Ruhle Road Stone Arch Bridge was a historic stone arch bridge located at Malta in Saratoga County, New York. It was constructed about 1873 and spanned the Ballston Creek. The arch measured 26 feet from the creek surface and 23.5 feet between the abutments.
The Shinn Covered Bridge is a historic wooden covered bridge in the southeastern part of the U.S. state of Ohio. Located in the countryside northeast of Bartlett in Washington County, this single-span truss bridge was built in 1886 by local carpenter Charles T. Shinn. Built of weatherboarded walls with stone abutments and a metal roof, the bridge features vertical siding, and its portals have remained vertical and resisted creeping into another shape. The heart of the bridge's structure employs the Burr Truss design, which mixes the king post truss with a wooden arch designed by Andrea Palladio in the sixteenth century. Shinn built his bridge to span the western branch of Wolf Creek in Palmer Township. Measuring 98 feet (30 m) in length, the bridge was constructed soon after the drowning of one of Shinn's children.
The Eldean Covered Bridge is a historic covered bridge spanning the Great Miami River in Miami County, Ohio north of Troy. Built in 1860, it is one of the nation's finest surviving examples of a Long truss, patented in 1830 by engineer Stephen H. Long. At 224 feet (68 m) in length for its two spans, it is the longest surviving example of its type. It was listed on the National Register of Historic Places in 1975, and was designated a National Historic Landmark in 2016.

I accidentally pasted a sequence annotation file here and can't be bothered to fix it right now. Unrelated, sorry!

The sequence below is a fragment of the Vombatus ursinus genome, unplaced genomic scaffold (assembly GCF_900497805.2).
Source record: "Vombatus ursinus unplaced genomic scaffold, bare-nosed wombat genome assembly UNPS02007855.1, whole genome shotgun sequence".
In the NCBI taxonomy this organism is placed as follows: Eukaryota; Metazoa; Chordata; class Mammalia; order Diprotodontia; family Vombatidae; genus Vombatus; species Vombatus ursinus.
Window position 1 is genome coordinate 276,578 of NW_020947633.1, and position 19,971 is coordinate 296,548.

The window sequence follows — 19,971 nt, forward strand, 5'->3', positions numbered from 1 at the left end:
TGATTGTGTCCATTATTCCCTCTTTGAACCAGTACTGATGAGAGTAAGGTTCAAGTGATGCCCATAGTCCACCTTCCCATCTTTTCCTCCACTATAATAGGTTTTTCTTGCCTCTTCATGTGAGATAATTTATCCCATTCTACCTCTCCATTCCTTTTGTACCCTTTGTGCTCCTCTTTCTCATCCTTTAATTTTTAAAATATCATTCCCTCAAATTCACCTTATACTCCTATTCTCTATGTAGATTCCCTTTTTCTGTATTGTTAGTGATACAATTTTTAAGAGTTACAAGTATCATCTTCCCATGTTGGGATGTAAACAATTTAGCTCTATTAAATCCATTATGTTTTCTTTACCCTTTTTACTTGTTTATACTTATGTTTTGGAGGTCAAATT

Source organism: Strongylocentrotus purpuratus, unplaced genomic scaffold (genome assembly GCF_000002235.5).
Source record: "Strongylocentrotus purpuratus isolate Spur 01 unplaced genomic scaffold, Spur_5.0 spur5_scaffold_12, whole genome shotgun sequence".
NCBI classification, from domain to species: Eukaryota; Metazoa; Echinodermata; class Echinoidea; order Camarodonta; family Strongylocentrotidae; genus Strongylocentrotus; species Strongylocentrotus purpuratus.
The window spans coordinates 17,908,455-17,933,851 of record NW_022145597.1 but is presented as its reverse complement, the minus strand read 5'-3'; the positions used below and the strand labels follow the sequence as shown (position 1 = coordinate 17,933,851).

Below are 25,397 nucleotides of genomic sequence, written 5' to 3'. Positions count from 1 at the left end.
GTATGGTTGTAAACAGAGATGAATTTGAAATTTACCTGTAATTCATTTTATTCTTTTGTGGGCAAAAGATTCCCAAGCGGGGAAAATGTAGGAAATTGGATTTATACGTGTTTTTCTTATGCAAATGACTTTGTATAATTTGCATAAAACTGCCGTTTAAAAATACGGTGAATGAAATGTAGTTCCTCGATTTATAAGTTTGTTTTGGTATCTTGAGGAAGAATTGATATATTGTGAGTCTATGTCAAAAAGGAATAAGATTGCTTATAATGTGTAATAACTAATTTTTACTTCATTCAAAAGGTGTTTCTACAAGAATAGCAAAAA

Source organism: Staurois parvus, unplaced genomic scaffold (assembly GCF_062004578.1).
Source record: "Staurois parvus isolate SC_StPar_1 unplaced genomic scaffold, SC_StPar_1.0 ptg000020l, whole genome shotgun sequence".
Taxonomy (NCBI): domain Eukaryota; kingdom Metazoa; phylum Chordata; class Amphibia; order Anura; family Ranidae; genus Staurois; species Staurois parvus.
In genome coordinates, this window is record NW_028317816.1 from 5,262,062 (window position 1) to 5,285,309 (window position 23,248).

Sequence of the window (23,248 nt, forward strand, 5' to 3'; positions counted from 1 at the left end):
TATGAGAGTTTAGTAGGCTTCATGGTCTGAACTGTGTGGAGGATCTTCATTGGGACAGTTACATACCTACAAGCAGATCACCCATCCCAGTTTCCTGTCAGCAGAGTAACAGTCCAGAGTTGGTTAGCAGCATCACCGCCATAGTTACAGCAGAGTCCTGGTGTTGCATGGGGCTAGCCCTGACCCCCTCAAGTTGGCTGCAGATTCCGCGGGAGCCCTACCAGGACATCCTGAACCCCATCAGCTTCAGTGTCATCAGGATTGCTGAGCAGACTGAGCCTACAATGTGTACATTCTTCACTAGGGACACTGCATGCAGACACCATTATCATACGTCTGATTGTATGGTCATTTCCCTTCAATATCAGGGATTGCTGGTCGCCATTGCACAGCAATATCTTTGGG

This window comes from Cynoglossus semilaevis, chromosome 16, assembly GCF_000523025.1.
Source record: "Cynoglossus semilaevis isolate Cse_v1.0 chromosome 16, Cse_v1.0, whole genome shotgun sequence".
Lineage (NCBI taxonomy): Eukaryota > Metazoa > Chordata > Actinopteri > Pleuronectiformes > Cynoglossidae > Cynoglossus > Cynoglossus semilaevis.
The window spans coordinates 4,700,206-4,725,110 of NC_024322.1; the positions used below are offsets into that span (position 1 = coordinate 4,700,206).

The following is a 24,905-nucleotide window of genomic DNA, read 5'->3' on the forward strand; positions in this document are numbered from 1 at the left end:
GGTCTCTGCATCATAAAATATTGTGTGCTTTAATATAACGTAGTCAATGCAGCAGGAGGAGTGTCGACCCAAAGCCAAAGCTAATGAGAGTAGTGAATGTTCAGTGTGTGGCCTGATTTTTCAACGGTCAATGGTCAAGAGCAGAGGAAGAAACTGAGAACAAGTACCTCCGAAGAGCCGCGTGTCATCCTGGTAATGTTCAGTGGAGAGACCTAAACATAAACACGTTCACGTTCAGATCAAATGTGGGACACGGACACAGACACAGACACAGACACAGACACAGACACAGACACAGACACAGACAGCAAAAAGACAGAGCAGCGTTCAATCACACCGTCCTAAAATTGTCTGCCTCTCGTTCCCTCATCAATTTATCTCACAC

The Dinkey Creek Bridge, also known as Fresno County Bridge No. 42C-04, is a single-span, timber bowstring arch truss bridge that crosses Dinkey Creek in Fresno County, California, within Sierra National Forest. Built in 1938, it closed to automobile traffic in 1965 and was renovated in 1988 to replace rotting timbers. Designed by T.K. May, it was built by the U.S. Forest Service with Civilian Conservation Corps (CCC) labor. The structure was listed on the National Register of Historic Places in 1996.
The Waterman Covered Bridge was an historic covered bridge in Johnson, Vermont that carried Waterman Road across Waterman Creek. Built in 1868, it was one of three surviving 19th-century bridges in the town. It was listed on the National Register of Historic Places in 1974, and collapsed in January 1982.
The Osage Creek Bridge is a historic bridge in southern Benton County, Arkansas. The bridge formerly carried County Road 71 across Osage Creek, about 4.5 miles (7.2 km) north of Tontitown, but it has been closed. It is a single-span iron Pratt through truss structure, with a span of 124 feet (38 m), resting on concrete abutments. It has a lattice guardrail on one side, a feature that rarely survives on bridges of this type. The bridge was built in 1911 by an unknown builder, and is one of about 60 Pratt truss bridges in the state.
The Springfield Bridge is a historic bowstring truss bridge, located in Beaverfork Lake Park in Conway, Arkansas, USA. It originally spanned Cadron Creek in rural Faulkner County east of Springfield. It is 188 feet (57 m) long, set on stone abutments, with tubular metal top chords that rise 15 feet (4.6 m) above the bottom chords. Built circa 1871–74, it is the oldest documented highway bridge in the state and its only documented bowstring arch bridge.
Lower Road Bridge is a historic structure located northwest of Anamosa, Iowa, United States. It spans Buffalo Creek for 160 feet (49 m). The King Iron Bridge and Manufacturing Co. of Cleveland erected a bowstring through arch truss and a shorter pony arch in 1878 for what was historically called Lower Road. The bridge's superstructure consists of a large stone masonry pier and abutments. It was listed on the National Register of Historic Places in 1998. The county abandoned the bridge and it is now privately owned.